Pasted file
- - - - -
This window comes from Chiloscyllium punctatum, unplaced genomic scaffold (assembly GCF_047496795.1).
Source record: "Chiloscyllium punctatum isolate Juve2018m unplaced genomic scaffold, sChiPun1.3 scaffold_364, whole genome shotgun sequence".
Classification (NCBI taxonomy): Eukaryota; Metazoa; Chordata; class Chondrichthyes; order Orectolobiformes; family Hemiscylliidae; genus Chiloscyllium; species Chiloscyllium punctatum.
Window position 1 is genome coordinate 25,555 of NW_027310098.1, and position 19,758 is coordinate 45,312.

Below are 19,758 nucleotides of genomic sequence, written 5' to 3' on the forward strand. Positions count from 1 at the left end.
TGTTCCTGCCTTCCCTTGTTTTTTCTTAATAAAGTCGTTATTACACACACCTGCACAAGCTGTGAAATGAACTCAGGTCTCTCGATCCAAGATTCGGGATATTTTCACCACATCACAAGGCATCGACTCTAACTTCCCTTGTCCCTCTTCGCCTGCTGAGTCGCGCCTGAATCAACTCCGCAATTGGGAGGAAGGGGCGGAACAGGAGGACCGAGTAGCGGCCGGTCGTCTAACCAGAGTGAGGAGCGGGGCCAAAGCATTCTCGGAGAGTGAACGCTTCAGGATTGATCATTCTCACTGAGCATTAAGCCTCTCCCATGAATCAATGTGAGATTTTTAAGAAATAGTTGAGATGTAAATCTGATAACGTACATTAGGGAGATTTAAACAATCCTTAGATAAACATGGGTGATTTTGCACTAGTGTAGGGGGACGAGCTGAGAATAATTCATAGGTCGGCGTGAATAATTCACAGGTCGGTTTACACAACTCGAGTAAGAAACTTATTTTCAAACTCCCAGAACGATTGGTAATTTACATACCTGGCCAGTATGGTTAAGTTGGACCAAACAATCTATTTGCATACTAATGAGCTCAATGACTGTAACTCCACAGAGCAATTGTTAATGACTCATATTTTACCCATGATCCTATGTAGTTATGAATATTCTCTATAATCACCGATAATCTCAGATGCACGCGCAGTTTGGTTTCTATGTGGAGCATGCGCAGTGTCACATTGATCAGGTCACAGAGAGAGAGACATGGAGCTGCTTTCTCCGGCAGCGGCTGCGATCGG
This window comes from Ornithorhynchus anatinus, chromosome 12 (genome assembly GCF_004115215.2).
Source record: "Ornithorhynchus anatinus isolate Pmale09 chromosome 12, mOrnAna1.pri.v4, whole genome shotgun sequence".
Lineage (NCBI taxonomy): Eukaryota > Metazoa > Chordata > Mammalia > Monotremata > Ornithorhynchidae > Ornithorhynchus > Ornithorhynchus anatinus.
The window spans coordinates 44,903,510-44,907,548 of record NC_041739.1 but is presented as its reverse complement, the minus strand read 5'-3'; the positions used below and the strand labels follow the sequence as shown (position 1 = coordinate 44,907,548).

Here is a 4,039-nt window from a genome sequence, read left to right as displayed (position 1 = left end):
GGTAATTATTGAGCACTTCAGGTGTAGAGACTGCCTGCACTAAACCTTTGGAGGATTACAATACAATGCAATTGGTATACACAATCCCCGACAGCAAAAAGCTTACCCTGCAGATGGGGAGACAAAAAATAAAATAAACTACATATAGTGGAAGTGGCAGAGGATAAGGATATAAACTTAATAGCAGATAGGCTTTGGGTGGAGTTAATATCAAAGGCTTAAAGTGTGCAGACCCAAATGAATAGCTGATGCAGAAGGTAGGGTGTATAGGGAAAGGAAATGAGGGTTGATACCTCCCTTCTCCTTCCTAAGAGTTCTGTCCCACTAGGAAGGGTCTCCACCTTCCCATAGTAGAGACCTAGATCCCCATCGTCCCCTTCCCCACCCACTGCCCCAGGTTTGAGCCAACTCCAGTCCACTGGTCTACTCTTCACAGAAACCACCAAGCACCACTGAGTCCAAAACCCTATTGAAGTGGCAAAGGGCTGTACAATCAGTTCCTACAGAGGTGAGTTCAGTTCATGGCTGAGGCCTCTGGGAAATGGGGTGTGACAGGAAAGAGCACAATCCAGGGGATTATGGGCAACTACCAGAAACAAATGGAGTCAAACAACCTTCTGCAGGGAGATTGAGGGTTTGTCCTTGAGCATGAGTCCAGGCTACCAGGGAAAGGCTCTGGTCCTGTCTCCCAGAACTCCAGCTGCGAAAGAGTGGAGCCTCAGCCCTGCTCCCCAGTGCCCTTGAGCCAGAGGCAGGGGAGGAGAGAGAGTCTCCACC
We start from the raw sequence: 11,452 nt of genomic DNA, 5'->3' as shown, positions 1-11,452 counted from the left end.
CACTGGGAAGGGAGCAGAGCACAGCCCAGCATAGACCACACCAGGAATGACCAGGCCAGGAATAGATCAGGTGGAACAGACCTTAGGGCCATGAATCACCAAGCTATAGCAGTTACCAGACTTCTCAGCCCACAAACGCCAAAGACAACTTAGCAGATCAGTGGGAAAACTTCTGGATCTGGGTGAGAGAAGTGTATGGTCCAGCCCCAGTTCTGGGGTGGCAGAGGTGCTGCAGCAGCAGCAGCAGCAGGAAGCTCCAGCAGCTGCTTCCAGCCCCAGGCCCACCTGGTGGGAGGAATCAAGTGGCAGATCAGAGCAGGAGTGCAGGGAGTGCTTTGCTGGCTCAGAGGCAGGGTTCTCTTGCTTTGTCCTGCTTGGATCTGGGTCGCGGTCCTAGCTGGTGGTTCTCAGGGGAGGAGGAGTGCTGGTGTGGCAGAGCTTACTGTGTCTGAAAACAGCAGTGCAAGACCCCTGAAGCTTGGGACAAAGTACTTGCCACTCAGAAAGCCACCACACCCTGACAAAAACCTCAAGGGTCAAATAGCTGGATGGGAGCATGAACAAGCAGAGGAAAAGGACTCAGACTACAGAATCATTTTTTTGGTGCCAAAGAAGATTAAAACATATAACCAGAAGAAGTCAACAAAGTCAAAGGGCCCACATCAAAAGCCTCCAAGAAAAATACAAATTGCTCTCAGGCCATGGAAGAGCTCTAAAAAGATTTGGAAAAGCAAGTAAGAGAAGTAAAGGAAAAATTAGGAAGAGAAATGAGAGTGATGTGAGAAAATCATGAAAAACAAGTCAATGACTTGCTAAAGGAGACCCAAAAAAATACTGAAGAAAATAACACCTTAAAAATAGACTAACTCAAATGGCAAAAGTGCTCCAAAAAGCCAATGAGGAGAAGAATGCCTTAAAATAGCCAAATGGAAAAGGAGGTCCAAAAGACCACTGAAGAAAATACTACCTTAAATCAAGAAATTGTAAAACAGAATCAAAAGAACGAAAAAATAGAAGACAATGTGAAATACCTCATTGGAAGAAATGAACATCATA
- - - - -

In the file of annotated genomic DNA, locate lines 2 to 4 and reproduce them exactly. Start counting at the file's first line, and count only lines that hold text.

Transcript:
Source record: "Chiloscyllium punctatum isolate Juve2018m unplaced genomic scaffold, sChiPun1.3 scaffold_364, whole genome shotgun sequence".
Classification (NCBI taxonomy): Eukaryota; Metazoa; Chordata; class Chondrichthyes; order Orectolobiformes; family Hemiscylliidae; genus Chiloscyllium; species Chiloscyllium punctatum.
Window position 1 is genome coordinate 25,555 of NW_027310098.1, and position 19,758 is coordinate 45,312.